Richard shows us the best way to see London's many sights, travels back in time to the Warwick Castle of 500 years ago... and gets into a sword fight!

Task 1

Select the things Richard did.

Exercise

Task 2

Put the descriptive phrases with the places they describe to make complete sentences.

Exercise

Task 3

Type the right preposition in the space to complete the sentence.

Exercise

Task 4

Can you make these sentences from Warwick Castle's visitors' guide?

Exercise

Discussion

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Language level

Advanced: C1
Upper intermediate: B2

Comments

hello again . sorry for my questions that might be a lot. another thing i want to understand the sentence ( i am in good company ) i understand its meaning when i looked it up but i don't understand its meaning in context ( Elizabeth the First and Queen Victoria both spent time here, so I’m in good company.) what does it refer to? Thank you.

Hello littlemoon86,

We use this sentence to mean 'if they do it then it must be OK'.  Here, the speaker is suggesting that if Queen Elizabeth I and Queen Victoria did this then it's not such a bad thing that the speaker has done it too.  We typically use it about mistakes or unsuccessful activities, or about things which could have a negative side, such as the castle (and prison) in this episode.

I hope that helps to clarify it for you.

Best wishes,

 

Peter

The LearnEnglish Team

hello . I have few questions if you don't mind me asking : firstly in the sentence (Palaces, castles and museums bursting with tradition and history) what does "bursting " mean ? i looked it up and still not get the meaning of it on context.
secondly :in this question( what is it about London that overseas visitors just absolutely love?) what other alternatives question that could has the same meaning? I mean it's quite new for me that kind of question to ask.
Thanks so much for this video i enjoyed knowing loads of information about Britain and historic places . I"d like to go there sometime.I hope so . Thanks a million for helping me by answering my questions. I appreciate that.
best regard
littlemoon86

Hello littlemoon86,

In this context 'bursting with' is a way of saying that they have a lot of tradition and history.  It has an idiomatic meaning: that there is so much tradition and history that it cannot all fit in the museum but is bursting out, like too much air in a balloon.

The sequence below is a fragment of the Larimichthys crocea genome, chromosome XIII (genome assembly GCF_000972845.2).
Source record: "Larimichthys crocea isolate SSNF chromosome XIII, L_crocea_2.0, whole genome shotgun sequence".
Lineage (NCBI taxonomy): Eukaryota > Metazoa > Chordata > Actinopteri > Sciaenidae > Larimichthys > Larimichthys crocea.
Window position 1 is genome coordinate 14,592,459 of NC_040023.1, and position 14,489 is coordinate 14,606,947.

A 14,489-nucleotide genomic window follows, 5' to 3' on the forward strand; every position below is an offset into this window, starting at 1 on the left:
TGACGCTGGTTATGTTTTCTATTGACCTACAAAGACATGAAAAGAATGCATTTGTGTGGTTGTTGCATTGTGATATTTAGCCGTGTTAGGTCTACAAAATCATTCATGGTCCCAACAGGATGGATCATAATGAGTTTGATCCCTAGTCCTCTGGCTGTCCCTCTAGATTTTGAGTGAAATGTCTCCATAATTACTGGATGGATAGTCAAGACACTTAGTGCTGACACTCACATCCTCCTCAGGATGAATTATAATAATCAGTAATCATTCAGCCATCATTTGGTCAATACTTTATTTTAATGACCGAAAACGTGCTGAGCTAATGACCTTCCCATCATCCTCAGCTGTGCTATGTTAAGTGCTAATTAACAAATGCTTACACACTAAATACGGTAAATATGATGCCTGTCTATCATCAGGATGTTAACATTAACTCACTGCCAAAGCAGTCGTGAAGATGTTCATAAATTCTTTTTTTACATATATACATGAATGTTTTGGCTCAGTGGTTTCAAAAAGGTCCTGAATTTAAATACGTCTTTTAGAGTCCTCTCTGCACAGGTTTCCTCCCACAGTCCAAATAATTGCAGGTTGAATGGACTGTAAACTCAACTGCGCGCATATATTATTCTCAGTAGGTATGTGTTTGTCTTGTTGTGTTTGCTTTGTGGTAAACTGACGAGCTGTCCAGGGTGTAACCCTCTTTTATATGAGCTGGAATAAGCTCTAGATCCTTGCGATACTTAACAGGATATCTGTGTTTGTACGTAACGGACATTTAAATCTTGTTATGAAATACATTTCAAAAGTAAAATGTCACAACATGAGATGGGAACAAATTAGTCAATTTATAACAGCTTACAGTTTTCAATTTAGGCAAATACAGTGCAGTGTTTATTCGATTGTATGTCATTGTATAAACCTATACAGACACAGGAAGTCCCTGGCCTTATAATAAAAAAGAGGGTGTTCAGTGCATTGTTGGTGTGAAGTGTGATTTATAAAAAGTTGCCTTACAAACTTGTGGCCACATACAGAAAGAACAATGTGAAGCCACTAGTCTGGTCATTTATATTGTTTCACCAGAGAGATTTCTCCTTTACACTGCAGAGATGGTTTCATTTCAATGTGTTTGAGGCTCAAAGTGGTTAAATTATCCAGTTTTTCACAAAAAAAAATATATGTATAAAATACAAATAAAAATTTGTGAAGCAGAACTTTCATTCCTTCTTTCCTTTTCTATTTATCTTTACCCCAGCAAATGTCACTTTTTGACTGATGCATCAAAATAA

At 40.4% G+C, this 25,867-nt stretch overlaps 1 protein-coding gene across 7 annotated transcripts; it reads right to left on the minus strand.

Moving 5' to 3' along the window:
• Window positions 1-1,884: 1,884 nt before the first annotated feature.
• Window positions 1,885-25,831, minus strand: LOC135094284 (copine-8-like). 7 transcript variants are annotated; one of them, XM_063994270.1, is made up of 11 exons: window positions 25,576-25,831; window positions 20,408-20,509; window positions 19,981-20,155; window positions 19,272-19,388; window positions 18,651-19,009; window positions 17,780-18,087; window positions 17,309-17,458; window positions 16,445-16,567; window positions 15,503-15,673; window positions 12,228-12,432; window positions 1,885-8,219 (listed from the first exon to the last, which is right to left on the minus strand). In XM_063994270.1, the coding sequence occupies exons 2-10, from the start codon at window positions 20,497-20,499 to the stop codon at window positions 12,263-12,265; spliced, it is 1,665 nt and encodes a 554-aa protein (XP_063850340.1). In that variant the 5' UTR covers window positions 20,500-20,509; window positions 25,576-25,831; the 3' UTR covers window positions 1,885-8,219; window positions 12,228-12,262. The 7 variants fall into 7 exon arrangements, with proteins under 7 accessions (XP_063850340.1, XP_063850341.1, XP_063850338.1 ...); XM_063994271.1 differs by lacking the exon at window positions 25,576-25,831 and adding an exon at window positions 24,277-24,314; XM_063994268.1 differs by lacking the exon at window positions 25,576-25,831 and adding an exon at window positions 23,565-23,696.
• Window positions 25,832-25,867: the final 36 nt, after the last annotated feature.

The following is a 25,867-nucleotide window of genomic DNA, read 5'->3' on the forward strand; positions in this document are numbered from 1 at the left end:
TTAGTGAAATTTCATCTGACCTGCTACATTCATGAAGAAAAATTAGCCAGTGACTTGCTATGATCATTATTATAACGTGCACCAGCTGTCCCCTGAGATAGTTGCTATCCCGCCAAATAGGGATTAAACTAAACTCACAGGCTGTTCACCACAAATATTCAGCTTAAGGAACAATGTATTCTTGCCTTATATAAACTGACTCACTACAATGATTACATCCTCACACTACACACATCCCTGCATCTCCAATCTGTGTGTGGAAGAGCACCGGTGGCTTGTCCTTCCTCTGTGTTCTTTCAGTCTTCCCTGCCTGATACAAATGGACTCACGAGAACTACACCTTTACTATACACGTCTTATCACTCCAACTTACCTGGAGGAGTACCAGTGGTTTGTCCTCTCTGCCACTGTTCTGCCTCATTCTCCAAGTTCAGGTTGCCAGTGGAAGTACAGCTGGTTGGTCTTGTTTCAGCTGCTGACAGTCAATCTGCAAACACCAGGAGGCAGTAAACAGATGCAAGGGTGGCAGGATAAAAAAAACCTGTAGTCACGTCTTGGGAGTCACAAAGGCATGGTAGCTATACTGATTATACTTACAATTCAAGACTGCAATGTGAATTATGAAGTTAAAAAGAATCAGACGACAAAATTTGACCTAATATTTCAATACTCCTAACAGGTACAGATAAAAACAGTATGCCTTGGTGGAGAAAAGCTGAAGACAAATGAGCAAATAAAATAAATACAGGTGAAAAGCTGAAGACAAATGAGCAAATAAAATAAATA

An alternative way to phrase the question 'What is it about London that overseas visitors just absolutely love?' would be 'What do overseas visitors absolutely love about London?'  This would be a more common question; the question you quote is used to add emphasis to the question.

I hope that helps to clarify it for you.

Best wishes,

 

Peter

The LearnEnglish Team

I'm little confused the sentence 'one way to see the sights is to hop on and hop off an open-top London bus', is "hop on and hop off" an adjective and why it still has "to" in it? .Explain it for me, please, thank you!

Hi kristina26,

The word hop is a verb which means to jump or to get into our out off a vehicle quickly. Here, of course, it has the second meaning, since it's used to talk about the bus. The idea is that using the bus is an easy and effective way to see the sights.

I'd encourage you look up unknown words in the Cambridge Dictionaries Online search box (on the right) - it's really a useful resource!

Best wishes,

Kirk
The LearnEnglish Team

Fantastic contents as all Britain is Great videos.
They have provided stimulating content to many of my lessons. Thanks.
Would it be possible to have the audio file from "Heritage is Great part 1"?
I've written an exam based on its contents and would sincerely appreciate the file.
If it's not possible, could you please let me know?
Thanks for your continual support!
Rosie

Hi r.crawford,
I'm sorry, but due to copyright issues, users are not permitted to download the video files in the Britain is Great series.
You also emailed us about this; my colleague will reply in more detail to your email.
Best wishes,
Kirk
The LearnEnglish Team

Hello I am an elementary student from Tarragona in Spain .When Benedict says "There's restaurants...." it is a mistake , isn't it?
Thanks ,I' m really enjoying this britain is great and I'm learning so much!

Hello Tarraco,

Wow - you’ve got a good ear! It’s actually quite common for British people to use the phrase ‘There’s...’ with plural nouns. As you say, it’s not really correct grammatically, but it’s a common colloquial phrase when people are chatting, and the recording here shows real, authentic language, just as British people really use it.
 
Thanks for the interesting question and I’m glad you’re enjoying the videos.
 
Best wishes,

Peter
The LearnEnglish Team

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